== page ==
In a country as culturally diverse and economically fragmented as India, the efforts of the governments to drive penetrative gender parity need to be reinforced through active corporate participation. As reported by a UNDP study, the top 100 firms in India have spent merely 4 per cent of their CSR expenditure on Women Empowerment, and there exist glaring gaps in programme designs. There is a dire need to strengthen intervention through comprehensive approaches in this area if we are looking for a more progressive and inclusive future for women in India.

Jeewan Jyoti: Empowering Women to Empower Next Generations

As an Indian corporation with a global presence, we at Sterlite Technologies Limited (STL) have associated ourselves with the cause of women empowerment as early as 2008. We realised that, at a strategic level, to deliver meaningful thrusts towards UN Sustainable Development Goal 5, it is imperative to operate near the grassroots and strive resolutely to give cognizance to the hopes and aspirations of women; simultaneously addressing the baseless apprehensions of society about professional women. It is because empowered women are harbingers and sustainers of economic momentum, not only for themselves but for the society in general, which leads to change that spans across generations.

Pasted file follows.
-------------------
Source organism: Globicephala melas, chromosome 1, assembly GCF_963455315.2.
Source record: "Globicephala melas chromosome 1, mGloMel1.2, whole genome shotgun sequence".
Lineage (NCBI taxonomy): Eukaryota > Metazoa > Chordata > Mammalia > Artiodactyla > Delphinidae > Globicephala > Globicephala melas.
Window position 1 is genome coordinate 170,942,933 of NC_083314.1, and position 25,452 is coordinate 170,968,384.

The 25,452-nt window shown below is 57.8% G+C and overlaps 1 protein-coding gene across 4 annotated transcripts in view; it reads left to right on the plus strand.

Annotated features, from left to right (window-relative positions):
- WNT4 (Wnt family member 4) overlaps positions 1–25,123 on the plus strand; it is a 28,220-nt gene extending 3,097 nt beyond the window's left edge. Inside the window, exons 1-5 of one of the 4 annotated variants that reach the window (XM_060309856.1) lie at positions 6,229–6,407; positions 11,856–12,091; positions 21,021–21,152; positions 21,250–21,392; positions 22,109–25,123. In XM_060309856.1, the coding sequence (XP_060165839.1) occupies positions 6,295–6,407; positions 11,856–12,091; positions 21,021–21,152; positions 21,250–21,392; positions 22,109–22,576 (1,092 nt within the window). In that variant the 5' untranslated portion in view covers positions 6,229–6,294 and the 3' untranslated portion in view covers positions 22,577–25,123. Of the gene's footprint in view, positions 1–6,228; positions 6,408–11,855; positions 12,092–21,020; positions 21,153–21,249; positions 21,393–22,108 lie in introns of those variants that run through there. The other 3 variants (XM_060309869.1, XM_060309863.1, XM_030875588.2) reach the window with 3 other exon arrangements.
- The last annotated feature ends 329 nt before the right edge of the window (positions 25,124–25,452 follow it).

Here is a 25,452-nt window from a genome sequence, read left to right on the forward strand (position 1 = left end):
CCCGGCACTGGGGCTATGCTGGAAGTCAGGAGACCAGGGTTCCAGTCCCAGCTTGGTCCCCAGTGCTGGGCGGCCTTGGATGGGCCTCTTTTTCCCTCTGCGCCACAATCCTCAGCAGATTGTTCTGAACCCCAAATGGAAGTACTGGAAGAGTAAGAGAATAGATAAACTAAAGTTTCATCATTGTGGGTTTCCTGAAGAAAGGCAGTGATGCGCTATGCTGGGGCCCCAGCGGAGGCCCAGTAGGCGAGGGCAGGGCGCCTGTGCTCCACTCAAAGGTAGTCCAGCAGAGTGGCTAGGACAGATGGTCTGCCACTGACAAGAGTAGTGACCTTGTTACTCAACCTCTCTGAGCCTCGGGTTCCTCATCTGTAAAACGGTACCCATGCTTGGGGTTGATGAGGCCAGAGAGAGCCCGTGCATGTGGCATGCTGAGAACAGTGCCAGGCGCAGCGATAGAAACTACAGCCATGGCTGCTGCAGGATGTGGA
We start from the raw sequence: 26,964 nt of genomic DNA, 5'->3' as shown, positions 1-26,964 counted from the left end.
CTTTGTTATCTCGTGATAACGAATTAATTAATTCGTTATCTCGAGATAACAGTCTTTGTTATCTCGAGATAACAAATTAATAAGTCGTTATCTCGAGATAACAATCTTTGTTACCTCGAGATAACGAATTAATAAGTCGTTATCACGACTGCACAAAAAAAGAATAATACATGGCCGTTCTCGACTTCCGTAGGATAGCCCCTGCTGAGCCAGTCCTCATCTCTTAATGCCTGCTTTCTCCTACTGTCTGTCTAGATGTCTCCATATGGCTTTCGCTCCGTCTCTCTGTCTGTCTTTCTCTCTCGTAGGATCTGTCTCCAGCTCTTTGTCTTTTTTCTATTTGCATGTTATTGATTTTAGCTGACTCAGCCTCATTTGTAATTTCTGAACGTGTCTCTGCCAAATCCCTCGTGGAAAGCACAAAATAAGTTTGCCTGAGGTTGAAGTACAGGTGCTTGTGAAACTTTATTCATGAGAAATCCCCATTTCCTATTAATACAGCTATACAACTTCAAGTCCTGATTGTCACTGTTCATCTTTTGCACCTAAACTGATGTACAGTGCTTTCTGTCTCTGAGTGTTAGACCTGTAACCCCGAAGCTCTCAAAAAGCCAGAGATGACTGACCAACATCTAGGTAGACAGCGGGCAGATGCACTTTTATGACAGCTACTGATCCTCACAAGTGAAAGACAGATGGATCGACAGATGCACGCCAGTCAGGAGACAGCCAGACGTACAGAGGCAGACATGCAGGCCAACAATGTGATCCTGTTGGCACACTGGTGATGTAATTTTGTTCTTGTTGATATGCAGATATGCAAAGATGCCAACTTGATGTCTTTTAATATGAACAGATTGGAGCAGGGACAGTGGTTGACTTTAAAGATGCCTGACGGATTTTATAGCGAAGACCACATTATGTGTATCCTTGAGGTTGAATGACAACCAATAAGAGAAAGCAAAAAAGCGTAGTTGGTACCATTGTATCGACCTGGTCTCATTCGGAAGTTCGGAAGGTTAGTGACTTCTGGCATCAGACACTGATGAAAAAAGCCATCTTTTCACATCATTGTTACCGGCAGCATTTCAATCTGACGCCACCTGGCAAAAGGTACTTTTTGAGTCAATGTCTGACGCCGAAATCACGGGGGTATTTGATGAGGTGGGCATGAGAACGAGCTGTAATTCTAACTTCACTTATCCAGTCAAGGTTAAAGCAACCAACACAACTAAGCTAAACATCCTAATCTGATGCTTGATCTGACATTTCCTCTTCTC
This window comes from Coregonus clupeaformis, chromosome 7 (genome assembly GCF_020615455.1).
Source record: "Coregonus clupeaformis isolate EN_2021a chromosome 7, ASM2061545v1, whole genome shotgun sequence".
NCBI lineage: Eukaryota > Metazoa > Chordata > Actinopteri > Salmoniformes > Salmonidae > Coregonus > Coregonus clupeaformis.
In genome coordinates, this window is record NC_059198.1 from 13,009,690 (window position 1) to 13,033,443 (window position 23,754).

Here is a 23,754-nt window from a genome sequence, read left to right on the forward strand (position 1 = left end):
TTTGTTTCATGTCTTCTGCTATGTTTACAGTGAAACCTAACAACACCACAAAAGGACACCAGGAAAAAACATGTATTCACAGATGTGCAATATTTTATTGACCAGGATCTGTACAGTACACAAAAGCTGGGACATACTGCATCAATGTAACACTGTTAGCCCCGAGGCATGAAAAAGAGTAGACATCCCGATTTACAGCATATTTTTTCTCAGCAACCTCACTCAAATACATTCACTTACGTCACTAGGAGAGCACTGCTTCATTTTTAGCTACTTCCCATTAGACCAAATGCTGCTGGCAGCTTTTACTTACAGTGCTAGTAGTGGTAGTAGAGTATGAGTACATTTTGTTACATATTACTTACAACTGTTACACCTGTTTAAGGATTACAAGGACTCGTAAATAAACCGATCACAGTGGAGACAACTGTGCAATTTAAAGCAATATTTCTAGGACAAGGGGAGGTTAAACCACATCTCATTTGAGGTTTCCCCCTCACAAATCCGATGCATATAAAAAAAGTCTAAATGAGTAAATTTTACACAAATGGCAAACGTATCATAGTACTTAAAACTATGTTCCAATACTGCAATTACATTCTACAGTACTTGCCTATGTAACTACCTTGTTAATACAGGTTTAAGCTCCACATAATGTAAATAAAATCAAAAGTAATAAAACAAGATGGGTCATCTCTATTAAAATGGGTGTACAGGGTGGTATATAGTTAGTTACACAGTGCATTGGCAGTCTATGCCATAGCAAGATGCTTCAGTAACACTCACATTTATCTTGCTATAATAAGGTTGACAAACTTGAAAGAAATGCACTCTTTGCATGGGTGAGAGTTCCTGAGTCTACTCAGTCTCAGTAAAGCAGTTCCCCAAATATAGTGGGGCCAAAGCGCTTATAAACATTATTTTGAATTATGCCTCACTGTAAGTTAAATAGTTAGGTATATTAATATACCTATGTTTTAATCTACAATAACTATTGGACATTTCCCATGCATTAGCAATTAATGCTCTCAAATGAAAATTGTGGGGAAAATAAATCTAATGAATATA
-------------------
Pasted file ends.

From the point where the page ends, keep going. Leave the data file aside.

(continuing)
To ensure women across age-groups are covered, the programme has also created adequate livelihood opportunities through local Self-Help Groups (SHGs) and a production house. This ensures financial independence and resilience. The underlying intent is to set a sound foundation of development for these women and unleash a positive ripple effect in terms of economy, culture and mindset to cover their dependencies across the community where they live and thrive.

The Jeewan Jyoti Women Empowerment Programme (JJWEP) was launched on September 5, 2014, as a culmination of this conviction. The programme focuses on creating holistic change in the rural landscape of Pune – in 100 villages across Bhor, Velhe and Haveli Talukas. The region is an ideal testbed for interventions by representing in microcosm the typical factors that are inhibiting comprehensive and relevant women empowerment in the rest of the country: low female literacy rate of just about 59 per cent against 75 per cent male literacy, poor access to female healthcare and hygiene, gender disparity and skewed workforce participation, persisting social taboos regarding working women or choosing a career in nursing or even being allowed to ride a bicycle, suboptimal connectivity, intensive engagement of women in the agricultural sector, which is over 90 per cent, and of course, high social odds stacked against women, influencing their life choices.